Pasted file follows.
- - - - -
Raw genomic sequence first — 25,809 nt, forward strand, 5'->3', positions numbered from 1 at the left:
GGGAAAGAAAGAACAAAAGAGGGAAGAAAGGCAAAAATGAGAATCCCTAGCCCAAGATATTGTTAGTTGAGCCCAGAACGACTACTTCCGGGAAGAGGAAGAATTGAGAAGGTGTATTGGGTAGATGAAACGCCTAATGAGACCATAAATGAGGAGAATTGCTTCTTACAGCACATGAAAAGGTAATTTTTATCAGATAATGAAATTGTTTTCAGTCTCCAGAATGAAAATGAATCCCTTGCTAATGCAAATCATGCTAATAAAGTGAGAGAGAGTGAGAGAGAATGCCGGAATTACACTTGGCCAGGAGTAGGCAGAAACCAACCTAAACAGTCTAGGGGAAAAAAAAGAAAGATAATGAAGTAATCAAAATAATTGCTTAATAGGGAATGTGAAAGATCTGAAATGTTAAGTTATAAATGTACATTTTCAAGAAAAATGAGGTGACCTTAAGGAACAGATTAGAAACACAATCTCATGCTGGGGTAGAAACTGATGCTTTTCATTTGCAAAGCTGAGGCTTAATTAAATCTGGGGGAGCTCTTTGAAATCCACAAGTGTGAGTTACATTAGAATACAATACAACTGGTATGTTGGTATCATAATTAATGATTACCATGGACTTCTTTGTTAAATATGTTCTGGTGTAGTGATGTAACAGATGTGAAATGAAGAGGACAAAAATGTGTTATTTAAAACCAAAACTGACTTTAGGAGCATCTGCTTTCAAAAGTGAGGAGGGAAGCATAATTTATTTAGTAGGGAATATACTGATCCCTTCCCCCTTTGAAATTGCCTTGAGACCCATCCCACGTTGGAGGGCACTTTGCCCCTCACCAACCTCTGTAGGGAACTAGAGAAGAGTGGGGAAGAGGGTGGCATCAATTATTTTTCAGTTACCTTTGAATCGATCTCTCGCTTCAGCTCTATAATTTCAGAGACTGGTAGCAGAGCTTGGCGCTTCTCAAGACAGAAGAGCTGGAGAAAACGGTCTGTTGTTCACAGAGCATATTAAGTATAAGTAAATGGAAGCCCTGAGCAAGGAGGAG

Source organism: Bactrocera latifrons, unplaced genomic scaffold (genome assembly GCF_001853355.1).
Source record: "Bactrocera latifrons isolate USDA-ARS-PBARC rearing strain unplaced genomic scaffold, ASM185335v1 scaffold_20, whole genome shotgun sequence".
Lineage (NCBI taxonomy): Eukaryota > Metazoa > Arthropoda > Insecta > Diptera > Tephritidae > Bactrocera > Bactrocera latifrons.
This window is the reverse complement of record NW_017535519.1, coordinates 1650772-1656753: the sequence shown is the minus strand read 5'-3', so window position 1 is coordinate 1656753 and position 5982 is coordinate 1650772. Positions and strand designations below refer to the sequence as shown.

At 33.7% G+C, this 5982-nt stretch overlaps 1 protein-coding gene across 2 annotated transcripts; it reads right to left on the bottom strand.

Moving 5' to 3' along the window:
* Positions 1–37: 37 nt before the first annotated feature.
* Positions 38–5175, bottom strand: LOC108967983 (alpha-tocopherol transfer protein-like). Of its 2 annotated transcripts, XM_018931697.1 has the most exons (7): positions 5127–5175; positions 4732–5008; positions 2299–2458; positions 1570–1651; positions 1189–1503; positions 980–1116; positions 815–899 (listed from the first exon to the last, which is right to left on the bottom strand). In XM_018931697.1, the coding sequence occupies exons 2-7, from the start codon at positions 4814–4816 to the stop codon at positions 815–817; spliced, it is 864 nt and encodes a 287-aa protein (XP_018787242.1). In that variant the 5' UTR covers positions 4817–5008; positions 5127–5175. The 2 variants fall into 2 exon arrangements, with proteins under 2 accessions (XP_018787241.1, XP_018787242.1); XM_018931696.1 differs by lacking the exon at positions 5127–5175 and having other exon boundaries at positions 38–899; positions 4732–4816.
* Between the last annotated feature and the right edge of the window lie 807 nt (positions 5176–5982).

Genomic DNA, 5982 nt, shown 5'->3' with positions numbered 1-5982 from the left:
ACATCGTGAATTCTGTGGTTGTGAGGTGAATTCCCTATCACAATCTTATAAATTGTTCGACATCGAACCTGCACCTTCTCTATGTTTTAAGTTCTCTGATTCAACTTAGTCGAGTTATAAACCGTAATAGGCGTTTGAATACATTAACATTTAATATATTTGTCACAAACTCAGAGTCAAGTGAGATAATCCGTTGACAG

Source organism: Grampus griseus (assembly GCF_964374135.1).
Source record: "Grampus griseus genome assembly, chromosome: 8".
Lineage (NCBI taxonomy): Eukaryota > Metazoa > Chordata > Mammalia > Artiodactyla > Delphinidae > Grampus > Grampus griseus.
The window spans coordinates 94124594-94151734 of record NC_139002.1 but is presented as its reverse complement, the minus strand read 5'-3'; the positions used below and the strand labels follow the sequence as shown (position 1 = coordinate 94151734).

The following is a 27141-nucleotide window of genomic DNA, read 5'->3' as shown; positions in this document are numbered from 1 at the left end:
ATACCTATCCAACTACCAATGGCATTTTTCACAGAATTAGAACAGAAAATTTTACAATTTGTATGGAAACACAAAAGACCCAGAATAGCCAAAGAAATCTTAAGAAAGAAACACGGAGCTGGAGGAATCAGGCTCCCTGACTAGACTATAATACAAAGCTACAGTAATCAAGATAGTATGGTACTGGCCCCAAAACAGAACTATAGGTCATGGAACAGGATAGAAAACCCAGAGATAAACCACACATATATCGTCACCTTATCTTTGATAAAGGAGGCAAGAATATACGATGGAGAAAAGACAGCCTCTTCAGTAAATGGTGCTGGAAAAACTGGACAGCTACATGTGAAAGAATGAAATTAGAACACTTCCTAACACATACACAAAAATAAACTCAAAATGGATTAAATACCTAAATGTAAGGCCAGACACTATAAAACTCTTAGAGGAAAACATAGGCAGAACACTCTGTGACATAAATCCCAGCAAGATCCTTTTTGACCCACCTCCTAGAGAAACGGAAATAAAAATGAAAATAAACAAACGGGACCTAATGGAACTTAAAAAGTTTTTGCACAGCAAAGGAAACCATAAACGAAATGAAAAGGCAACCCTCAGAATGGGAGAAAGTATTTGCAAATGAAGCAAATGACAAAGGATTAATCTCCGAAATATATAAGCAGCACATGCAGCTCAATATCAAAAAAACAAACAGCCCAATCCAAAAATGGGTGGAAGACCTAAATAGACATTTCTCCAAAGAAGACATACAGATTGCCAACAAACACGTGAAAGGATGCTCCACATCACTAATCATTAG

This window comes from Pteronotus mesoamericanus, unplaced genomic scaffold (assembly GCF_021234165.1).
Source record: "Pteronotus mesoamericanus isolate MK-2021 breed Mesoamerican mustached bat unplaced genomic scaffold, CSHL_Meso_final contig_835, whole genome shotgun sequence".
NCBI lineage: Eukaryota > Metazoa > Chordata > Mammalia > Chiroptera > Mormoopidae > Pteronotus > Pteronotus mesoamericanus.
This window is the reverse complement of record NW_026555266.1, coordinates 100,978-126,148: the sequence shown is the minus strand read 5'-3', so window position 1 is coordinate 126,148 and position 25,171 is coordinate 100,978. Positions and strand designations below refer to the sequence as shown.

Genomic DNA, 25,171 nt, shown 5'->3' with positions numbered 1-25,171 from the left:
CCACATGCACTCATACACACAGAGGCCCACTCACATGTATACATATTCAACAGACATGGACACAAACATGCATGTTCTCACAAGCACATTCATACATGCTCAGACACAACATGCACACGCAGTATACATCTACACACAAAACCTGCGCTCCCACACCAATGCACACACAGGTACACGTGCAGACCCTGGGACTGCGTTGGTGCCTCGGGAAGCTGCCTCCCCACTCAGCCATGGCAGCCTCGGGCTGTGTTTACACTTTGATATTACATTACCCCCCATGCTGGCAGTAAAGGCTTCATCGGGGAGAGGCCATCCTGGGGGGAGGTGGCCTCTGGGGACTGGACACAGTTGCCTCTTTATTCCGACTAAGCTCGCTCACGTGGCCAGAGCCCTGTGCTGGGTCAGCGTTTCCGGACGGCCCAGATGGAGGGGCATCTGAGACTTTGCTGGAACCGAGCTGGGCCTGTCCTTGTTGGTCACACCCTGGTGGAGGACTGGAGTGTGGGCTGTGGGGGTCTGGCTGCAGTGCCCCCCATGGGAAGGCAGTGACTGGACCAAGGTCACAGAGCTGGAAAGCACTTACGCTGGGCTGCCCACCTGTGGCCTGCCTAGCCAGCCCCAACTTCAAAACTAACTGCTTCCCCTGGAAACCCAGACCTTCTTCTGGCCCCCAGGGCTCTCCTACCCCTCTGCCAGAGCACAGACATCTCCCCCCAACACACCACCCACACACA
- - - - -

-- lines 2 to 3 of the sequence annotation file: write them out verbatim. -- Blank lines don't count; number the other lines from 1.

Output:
GGGAAAGAAAGAACAAAAGAGGGAAGAAAGGCAAAAATGAGAATCCCTAGCCCAAGATATTGTTAGTTGAGCCCAGAACGACTACTTCCGGGAAGAGGAAGAATTGAGAAGGTGTATTGGGTAGATGAAACGCCTAATGAGACCATAAATGAGGAGAATTGCTTCTTACAGCACATGAAAAGGTAATTTTTATCAGATAATGAAATTGTTTTCAGTCTCCAGAATGAAAATGAATCCCTTGCTAATGCAAATCATGCTAATAAAGTGAGAGAGAGTGAGAGAGAATGCCGGAATTACACTTGGCCAGGAGTAGGCAGAAACCAACCTAAACAGTCTAGGGGAAAAAAAAGAAAGATAATGAAGTAATCAAAATAATTGCTTAATAGGGAATGTGAAAGATCTGAAATGTTAAGTTATAAATGTACATTTTCAAGAAAAATGAGGTGACCTTAAGGAACAGATTAGAAACACAATCTCATGCTGGGGTAGAAACTGATGCTTTTCATTTGCAAAGCTGAGGCTTAATTAAATCTGGGGGAGCTCTTTGAAATCCACAAGTGTGAGTTACATTAGAATACAATACAACTGGTATGTTGGTATCATAATTAATGATTACCATGGACTTCTTTGTTAAATATGTTCTGGTGTAGTGATGTAACAGATGTGAAATGAAGAGGACAAAAATGTGTTATTTAAAACCAAAACTGACTTTAGGAGCATCTGCTTTCAAAAGTGAGGAGGGAAGCATAATTTATTTAGTAGGGAATATACTGATCCCTTCCCCCTTTGAAATTGCCTTGAGACCCATCCCACGTTGGAGGGCACTTTGCCCCTCACCAACCTCTGTAGGGAACTAGAGAAGAGTGGGGAAGAGGGTGGCATCAATTATTTTTCAGTTACCTTTGAATCGATCTCTCGCTTCAGCTCTATAATTTCAGAGACTGGTAGCAGAGCTTGGCGCTTCTCAAGACAGAAGAGCTGGAGAAAACGGTCTGTTGTTCACAGAGCATATTAAGTATAAGTAAATGGAAGCCCTGAGCAAGGAGGAG

Source organism: Bactrocera latifrons, unplaced genomic scaffold (genome assembly GCF_001853355.1).